Student: “Math is either boring or hard.”

Me: “Nothing else? It’s one or the other?”

Student: “If I get it, it’s boring, otherwise it’s hard.”

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Student: “Math is either boring or hard.”

Me: “Nothing else? It’s one or the other?”

Student: “If I get it, it’s boring, otherwise it’s hard.”

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You’re killing me with the classroom dialogue, Dan. Priceless stuff.

You’re just homesick.

I quoted this exchange in a talk a couple days ago. It’s taken me awhile to make sense of it but I think I have it now:

We chop problems up into mealy, mushy little bits. They’re easily digested and they lead to a final bit that (often) requires the trivial evaluation of a formula. If you know that formula, the problem is suddenly trivial and “boring.” If you don’t know that formula and you have no hope of developing it on your own, the problem is “hard.”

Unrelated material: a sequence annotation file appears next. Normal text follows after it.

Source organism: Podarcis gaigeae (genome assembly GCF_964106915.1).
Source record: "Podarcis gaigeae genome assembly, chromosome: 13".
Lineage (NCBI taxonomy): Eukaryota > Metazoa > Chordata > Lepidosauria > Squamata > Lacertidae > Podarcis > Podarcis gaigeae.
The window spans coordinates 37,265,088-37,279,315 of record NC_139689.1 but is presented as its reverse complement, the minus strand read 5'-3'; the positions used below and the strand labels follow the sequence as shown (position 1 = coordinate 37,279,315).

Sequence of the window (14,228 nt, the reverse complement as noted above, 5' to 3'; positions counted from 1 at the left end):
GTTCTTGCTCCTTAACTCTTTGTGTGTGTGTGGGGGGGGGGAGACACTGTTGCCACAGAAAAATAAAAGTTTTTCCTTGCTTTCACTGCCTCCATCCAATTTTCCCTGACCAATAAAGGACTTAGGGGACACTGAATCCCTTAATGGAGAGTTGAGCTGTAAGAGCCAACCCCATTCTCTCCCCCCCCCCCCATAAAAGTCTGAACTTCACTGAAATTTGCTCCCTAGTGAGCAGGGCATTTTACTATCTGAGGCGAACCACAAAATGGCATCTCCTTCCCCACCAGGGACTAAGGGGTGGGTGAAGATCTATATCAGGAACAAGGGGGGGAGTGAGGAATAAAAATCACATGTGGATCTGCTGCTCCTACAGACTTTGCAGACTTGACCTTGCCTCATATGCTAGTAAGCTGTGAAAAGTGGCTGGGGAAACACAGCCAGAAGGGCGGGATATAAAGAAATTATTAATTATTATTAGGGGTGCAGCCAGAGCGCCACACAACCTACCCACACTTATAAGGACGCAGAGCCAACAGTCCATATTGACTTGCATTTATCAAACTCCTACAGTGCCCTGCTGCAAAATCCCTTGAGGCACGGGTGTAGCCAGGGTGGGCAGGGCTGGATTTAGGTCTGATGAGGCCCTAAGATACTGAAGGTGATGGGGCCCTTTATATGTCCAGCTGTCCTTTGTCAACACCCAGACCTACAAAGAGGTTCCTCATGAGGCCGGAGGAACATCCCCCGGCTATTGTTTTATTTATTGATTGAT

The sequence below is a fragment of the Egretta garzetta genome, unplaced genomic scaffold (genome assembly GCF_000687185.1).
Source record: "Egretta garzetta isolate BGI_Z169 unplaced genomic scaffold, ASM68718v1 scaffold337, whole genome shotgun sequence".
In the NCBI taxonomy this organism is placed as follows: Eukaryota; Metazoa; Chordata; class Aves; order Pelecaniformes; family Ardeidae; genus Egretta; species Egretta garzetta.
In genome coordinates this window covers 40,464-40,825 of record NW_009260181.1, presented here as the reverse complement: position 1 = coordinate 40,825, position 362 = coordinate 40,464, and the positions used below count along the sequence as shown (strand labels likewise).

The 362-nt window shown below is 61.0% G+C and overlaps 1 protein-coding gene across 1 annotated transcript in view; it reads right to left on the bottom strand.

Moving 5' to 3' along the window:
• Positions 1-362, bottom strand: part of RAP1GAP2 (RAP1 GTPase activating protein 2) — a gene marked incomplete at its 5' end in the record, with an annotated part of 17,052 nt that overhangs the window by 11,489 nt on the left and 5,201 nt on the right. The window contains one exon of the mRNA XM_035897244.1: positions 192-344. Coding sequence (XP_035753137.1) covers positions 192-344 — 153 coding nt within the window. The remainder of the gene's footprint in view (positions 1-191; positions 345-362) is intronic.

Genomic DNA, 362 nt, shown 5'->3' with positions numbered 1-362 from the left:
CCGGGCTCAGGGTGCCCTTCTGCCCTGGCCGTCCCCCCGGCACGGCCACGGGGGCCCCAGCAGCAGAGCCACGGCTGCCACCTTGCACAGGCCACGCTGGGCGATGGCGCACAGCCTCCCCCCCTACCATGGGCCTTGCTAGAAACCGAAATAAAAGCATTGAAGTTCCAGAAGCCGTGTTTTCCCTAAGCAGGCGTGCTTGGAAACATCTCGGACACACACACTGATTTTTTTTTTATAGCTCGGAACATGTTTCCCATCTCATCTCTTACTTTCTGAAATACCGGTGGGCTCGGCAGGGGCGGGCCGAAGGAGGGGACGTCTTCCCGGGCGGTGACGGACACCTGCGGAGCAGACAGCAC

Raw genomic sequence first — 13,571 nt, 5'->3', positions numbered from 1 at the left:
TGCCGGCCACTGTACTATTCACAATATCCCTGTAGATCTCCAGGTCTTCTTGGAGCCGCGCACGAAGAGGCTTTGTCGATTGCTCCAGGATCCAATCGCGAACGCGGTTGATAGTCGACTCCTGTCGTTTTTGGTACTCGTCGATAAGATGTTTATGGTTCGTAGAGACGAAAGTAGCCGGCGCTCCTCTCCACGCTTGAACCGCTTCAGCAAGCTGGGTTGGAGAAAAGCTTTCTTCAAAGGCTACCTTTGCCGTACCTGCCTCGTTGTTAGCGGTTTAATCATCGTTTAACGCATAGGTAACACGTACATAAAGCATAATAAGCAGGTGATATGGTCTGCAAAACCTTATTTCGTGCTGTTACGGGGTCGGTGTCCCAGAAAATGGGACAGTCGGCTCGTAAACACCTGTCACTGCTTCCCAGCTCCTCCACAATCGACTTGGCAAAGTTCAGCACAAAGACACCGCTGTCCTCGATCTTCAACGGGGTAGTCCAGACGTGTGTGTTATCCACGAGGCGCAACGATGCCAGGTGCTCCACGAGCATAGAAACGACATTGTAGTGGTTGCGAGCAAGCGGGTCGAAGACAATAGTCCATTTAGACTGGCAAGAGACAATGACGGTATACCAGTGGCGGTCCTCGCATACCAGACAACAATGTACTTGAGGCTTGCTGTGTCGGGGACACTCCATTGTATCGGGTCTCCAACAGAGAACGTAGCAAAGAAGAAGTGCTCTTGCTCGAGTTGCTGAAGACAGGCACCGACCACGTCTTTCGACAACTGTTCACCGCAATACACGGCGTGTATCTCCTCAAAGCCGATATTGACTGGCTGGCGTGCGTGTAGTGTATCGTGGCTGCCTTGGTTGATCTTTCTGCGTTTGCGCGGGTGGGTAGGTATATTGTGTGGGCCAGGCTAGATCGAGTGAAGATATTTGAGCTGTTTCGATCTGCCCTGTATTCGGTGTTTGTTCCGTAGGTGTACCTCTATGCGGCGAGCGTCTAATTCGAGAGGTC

Boring or hard.

Thanks, Dan – mealy & mushy. Ick. That’s it exactly.

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